Getting your pet 'tiel to be friendly takes an empathetic approach. Like other types of animals, an unsocialized cockatiel will be fearful. He needs to know that you're OK, and you can help him realize this with a little perseverance, a calm, soothing voice and a few yummy treats.
Items you will need
- Fresh fruit, veggies or millet spray
Leave your 'tiel pretty much undisturbed for the first day or two you bring him home. This helps him soak in his surroundings without being overwhelmed.
Give a short whistle, tell him he's a pretty bird or simply say "hi" to him in a friendly, soothing voice when you walk by his cage. While these interactions may not seem like much to you, they will allow your 'tiel to get used to you on his own time.
Drop fresh treats in his cage as you walk by during the first couple of days. Fresh fruits, veggies or millet spray are ideal treats. You can also try holding the treats in your fingers and feeding them through the cage bars. Food is an excellent tool for training and taming. Your little guy will start to associate your kindness and your hands with a yummy snack.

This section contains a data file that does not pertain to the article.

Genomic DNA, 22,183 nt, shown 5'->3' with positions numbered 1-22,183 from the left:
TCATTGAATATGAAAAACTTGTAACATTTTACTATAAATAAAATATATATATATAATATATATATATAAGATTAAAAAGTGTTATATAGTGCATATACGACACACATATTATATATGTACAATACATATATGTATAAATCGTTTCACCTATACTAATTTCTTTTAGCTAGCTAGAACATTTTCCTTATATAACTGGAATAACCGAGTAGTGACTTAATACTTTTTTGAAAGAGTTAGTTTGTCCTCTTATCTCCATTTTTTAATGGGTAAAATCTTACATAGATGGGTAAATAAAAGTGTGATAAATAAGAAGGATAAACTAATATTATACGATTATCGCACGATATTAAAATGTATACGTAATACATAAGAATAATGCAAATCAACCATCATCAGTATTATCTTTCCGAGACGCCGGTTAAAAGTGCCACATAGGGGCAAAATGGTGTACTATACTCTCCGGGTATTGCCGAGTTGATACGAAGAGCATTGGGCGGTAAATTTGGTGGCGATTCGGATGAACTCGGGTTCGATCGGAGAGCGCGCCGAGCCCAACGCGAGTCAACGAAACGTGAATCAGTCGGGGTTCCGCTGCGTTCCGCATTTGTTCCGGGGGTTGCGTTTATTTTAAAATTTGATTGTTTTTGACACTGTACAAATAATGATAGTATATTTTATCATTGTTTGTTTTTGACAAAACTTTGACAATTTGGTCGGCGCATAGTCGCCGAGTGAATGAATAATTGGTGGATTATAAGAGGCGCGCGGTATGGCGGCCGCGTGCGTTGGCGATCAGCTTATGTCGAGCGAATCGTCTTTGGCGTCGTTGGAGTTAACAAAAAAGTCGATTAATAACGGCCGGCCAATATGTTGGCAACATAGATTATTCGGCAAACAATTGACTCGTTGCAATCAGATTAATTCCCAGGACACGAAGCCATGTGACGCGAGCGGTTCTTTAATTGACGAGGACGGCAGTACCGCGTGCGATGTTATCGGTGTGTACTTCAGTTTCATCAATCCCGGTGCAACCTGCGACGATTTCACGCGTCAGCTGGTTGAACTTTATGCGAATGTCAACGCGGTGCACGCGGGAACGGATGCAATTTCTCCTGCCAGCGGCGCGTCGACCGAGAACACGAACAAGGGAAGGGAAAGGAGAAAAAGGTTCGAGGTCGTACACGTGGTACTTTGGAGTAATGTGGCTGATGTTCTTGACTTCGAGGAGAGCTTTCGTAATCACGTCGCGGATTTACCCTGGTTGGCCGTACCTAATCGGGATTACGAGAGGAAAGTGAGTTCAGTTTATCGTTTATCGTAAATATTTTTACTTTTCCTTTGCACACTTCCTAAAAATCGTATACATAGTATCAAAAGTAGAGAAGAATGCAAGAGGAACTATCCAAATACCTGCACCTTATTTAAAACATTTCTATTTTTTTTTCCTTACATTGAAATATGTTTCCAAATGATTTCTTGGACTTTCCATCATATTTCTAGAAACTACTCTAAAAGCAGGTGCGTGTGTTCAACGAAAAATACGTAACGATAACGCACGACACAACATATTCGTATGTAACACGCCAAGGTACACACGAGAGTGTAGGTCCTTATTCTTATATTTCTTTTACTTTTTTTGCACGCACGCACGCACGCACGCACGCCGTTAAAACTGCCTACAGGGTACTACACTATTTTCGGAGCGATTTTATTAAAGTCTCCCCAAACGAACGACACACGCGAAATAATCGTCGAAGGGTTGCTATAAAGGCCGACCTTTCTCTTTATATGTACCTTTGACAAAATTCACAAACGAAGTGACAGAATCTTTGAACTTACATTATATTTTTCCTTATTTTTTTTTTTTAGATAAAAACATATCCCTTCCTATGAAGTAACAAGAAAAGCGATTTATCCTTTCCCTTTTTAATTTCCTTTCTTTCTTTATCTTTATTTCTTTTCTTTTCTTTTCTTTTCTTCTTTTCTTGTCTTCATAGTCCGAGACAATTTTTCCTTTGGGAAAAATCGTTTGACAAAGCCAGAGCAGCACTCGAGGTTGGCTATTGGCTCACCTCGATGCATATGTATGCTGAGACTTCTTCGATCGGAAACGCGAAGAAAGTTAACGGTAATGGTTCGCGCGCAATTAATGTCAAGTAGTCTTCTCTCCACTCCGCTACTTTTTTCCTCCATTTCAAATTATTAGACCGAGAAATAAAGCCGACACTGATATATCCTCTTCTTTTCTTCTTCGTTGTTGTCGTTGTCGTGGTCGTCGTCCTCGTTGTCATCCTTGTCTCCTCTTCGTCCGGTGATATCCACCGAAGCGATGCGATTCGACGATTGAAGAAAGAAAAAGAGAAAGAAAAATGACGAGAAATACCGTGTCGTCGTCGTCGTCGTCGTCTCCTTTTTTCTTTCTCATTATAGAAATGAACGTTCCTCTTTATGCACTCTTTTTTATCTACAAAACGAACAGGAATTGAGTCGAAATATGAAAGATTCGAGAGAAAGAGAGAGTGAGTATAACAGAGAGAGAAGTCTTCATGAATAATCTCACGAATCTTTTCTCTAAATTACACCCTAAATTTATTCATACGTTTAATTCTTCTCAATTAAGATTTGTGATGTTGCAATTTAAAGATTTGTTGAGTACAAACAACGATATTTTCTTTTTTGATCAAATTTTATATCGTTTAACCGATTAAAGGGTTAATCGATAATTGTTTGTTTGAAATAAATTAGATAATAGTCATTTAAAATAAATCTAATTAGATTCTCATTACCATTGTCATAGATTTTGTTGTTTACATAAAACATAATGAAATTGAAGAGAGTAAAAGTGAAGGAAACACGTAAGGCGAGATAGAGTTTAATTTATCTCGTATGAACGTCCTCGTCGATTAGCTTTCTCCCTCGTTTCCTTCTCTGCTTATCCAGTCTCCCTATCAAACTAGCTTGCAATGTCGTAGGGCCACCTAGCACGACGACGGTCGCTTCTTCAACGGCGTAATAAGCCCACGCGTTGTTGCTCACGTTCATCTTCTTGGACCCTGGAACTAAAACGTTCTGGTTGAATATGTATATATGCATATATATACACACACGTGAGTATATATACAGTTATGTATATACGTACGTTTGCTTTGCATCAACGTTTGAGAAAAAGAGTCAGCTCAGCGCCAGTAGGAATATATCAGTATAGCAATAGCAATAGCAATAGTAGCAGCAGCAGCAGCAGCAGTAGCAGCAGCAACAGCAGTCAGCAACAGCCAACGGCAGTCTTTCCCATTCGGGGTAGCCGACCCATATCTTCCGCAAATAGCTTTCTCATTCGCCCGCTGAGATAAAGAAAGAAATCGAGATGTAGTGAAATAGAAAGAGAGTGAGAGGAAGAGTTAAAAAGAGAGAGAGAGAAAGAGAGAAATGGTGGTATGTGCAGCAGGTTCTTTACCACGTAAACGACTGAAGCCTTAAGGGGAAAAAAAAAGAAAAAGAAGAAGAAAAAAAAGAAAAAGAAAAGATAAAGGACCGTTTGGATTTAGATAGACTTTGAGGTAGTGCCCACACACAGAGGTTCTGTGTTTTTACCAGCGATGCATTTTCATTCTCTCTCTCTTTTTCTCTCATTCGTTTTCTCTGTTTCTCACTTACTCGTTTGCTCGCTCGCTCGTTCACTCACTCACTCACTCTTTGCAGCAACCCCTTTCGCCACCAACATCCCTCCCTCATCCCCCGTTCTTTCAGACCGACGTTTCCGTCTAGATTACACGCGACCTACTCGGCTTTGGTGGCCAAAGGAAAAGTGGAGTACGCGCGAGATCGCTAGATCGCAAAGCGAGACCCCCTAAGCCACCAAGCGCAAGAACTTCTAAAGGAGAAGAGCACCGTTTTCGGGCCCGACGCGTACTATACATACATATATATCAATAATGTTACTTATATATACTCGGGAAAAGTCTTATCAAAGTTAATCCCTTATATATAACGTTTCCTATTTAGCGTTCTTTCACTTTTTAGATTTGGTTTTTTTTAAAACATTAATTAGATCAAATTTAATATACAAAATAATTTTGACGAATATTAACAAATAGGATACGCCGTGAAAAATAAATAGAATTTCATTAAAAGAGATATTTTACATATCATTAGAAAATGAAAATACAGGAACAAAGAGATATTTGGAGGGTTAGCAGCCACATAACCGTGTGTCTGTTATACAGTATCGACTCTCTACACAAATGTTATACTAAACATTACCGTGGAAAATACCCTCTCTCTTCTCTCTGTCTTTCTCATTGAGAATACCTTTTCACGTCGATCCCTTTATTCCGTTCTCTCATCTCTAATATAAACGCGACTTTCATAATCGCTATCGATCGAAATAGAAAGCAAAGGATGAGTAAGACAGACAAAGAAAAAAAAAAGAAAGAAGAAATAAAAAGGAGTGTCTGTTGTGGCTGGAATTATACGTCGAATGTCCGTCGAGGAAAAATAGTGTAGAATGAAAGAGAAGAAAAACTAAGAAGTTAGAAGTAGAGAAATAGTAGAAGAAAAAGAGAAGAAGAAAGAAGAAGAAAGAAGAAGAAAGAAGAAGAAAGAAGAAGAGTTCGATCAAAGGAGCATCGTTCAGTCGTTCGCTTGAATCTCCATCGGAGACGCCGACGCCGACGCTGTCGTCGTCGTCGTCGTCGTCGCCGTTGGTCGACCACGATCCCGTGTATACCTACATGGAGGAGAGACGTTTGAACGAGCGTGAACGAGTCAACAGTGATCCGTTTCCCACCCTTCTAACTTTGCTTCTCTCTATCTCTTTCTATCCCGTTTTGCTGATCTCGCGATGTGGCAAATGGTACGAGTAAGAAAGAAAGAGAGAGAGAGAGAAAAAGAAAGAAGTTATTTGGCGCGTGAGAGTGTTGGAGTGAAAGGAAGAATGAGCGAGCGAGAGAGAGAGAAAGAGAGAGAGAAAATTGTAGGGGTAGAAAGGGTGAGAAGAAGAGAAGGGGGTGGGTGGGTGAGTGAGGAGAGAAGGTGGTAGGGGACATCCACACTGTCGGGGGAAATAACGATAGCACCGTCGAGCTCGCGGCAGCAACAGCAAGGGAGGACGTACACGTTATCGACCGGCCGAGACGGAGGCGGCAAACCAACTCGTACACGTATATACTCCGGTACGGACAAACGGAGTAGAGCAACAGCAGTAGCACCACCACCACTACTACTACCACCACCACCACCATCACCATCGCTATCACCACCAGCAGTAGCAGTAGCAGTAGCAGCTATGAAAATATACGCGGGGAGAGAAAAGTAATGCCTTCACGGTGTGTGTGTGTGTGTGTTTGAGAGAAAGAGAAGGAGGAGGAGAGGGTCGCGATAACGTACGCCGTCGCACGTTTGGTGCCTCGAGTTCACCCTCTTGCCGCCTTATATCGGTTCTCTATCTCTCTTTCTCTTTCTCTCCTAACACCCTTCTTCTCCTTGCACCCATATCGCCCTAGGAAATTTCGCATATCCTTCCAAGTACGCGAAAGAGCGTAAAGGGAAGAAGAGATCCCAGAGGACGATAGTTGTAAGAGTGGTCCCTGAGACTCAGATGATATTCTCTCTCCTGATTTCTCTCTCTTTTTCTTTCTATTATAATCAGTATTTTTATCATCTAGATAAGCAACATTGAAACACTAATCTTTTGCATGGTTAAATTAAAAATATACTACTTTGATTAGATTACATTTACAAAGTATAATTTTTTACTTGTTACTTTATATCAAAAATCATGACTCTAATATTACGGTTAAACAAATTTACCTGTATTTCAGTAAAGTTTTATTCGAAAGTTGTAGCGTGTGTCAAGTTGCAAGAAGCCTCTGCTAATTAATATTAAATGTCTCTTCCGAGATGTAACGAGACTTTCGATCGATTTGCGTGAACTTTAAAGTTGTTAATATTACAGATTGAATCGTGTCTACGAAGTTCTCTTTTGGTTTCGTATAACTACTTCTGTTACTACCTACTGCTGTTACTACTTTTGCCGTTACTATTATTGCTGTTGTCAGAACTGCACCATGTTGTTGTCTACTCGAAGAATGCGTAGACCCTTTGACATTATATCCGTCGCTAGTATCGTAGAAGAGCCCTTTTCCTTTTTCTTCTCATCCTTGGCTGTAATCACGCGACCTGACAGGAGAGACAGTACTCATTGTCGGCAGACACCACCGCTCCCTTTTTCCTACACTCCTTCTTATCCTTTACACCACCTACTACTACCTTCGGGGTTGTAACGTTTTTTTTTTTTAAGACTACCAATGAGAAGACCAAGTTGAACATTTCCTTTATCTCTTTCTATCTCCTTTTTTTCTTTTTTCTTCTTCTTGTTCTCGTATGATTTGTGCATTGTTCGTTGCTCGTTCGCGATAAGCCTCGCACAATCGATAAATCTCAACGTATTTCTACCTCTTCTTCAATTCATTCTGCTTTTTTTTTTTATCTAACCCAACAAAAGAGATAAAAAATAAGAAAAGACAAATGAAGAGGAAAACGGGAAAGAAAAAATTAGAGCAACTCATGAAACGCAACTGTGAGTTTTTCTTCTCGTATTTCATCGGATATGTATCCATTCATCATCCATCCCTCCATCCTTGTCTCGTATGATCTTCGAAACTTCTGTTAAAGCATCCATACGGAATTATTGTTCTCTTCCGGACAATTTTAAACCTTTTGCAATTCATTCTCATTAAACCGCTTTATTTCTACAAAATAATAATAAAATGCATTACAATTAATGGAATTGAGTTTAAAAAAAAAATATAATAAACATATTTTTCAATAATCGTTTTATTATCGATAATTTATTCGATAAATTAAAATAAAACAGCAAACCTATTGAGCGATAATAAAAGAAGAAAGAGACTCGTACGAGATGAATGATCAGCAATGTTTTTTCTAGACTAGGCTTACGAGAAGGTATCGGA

Take your feathered friend to a veterinarian to clip his wings. While this is something many bird owners do on their own, you can learn how to properly do it from a veterinarian if you're inexperienced. Clipping the wings prevents your bird from flying away from you -- something that can greatly help during the taming process.
Sit beside your little friend's cage and place your hand in the cage. While keeping your hand still within the cage, talk to you cockatiel in a calming, friendly voice. You can read to him, sing to him or simply talk to him. This will allow your 'tiel to get used to having your hand near him and in the cage.
Offer treats in your hand while you're sitting there once your 'tiel gets used to having your hand in his cage. Again, offering treats is a great way to get your little guy to accept your fingers.
Give a little scratch on his head or a slight belly rub with your finger once your 'tiel starts interacting with you and your hand in a positive way. These slight offers of affection will mean the world to a cockatiel who is still trying to decide whether you're friend or foe.
Allow your feathered friend to climb around on your hand or encourage him to join you outside of the cage while you're sitting beside it. After he's accepted treats from your hand inside the cage and allowed you to stroke him slightly, it's only a matter of time before he'll want more and more affection.
- Cockatiels may not always be friendly with guests, as many pet birds get very attached to their person. Allowing your 'tiel to get used to new people slowly, as he did with you, can greatly help him accept others into his life.
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